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Proc Biol Sci. 2000 Nov 22;267(1459):2247-52.

The importance of leaf- and litter-feeding invertebrates as sources of animal protein for the Amazonian Amerindians.

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1
Department of Biology, Padova University, 35100 Padova, Italy. paoletti@civ.bio.unipd.it

Abstract

At least 32 Amerindian groups in the Amazon basin use terrestrial invertebrates as food. Leaf- and litter-consuming invertebrates provide the more important, underestimated food sources for many Amerindian groups. Further, litter-consuming earthworms are also an important food resource for the Ye'Kuana (also known as Makiritare) in the Alto Orinoco (Amazonas, Venezuela). By selecting these small invertebrates the Amerindians are choosing their animal food from those food webs in the rainforest which have the highest energy flow and which constitute the greatest renewable stock of readily available nutrients. Here we show that the consumption of leaf- and litter-feeding invertebrates as a means of recovering protein, fat and vitamins by the forest-living peoples offers a new perspective for the development of sustainable animal food production within the paradigm of biodiversity maintenance.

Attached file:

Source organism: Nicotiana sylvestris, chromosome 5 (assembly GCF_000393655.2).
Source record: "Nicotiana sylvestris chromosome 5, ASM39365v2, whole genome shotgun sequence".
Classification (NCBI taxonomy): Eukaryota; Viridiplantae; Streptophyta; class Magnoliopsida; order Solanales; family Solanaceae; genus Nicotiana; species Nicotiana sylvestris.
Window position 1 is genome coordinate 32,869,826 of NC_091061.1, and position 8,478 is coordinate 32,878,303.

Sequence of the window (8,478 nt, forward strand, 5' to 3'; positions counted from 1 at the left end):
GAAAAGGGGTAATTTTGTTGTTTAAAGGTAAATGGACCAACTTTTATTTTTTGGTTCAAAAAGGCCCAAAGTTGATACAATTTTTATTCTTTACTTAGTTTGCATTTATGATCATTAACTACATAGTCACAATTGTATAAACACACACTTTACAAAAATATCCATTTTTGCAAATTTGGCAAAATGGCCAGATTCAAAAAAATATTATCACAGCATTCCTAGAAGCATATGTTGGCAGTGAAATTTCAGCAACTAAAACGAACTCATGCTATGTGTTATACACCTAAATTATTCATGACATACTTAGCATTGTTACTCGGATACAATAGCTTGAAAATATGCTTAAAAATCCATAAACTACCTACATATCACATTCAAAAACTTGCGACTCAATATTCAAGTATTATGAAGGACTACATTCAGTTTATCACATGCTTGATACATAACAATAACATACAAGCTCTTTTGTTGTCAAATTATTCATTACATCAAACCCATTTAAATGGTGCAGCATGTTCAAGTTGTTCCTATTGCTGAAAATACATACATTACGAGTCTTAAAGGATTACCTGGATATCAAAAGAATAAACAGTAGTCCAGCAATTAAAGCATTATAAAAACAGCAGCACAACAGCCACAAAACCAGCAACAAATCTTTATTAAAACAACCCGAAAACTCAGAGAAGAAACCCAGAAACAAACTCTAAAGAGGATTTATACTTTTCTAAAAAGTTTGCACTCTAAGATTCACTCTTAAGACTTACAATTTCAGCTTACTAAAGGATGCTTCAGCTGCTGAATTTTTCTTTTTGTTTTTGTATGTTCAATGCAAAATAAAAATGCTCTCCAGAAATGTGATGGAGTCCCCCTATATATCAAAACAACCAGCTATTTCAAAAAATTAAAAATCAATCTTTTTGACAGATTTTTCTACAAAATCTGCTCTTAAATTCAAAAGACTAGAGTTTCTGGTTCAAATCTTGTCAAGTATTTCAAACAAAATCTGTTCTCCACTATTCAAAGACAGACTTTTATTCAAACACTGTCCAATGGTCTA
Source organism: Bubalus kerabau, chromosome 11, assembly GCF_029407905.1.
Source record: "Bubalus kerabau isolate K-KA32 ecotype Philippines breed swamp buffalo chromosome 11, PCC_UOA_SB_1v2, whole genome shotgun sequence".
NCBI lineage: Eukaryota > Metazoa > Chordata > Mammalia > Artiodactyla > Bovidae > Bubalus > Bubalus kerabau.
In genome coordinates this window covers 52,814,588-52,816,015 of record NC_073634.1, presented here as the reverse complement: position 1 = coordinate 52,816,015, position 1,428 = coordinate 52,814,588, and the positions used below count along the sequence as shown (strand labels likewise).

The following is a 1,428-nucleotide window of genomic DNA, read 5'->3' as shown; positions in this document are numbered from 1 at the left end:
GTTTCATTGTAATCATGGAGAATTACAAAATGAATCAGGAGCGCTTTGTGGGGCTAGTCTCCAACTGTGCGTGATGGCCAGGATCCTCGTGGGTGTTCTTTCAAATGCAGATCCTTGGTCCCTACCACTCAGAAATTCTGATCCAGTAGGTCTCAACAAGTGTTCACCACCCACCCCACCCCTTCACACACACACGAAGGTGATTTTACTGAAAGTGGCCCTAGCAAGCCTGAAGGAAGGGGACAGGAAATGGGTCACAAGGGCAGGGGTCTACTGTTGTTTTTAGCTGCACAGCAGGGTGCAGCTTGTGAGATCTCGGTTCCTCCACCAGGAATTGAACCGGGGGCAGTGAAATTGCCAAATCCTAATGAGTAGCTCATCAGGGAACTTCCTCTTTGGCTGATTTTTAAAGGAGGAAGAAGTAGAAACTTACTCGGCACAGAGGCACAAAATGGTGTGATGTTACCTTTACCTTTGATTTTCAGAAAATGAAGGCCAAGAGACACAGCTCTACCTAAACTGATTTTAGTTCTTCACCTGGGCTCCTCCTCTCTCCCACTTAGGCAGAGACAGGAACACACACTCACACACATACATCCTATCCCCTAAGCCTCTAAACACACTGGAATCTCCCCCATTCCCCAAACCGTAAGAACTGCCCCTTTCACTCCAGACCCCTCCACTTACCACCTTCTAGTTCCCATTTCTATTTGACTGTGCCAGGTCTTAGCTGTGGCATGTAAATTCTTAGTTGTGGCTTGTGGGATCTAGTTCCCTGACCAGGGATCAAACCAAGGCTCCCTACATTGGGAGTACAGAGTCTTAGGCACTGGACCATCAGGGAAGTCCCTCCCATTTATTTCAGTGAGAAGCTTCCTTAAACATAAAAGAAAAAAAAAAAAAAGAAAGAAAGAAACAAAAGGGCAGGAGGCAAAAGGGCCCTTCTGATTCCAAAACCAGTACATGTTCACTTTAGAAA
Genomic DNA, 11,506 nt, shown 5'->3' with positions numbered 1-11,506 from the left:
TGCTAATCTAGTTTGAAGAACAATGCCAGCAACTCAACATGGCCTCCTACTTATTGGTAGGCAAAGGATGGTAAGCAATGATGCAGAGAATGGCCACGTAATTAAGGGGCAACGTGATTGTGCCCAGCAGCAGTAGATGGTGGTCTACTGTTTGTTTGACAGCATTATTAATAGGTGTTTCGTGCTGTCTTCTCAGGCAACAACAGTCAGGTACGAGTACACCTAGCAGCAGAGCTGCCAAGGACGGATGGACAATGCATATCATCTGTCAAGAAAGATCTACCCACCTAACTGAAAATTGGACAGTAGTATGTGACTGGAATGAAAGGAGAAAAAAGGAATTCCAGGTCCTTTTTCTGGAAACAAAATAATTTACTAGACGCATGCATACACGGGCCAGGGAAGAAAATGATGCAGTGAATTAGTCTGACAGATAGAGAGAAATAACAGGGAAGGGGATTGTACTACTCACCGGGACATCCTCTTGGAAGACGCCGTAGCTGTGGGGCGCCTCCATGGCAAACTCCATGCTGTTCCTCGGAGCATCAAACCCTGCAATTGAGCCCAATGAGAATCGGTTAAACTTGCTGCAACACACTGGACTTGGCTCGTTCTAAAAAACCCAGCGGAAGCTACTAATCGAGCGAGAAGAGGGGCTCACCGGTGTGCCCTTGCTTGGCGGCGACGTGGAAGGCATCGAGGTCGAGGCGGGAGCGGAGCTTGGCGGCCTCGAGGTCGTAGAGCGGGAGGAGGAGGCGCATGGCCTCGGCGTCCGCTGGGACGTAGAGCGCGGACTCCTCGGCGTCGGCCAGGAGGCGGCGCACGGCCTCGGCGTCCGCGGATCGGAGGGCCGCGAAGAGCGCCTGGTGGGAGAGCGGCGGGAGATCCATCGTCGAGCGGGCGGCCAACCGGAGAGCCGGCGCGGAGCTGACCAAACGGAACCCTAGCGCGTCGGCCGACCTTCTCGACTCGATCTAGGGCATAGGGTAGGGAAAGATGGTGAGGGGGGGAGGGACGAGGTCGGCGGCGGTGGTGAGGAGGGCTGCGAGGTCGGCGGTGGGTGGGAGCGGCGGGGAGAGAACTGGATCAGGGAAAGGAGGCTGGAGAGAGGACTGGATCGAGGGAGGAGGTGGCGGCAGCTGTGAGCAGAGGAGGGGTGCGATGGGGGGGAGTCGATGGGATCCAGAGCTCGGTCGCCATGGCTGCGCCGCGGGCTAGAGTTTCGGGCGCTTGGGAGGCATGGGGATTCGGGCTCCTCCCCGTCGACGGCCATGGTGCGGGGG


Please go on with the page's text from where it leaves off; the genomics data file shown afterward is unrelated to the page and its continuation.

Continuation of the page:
PMID:
11413639
PMCID:
PMC1690813
DOI:
10.1098/rspb.2000.1275
[Indexed for MEDLINE]
Free PMC Article
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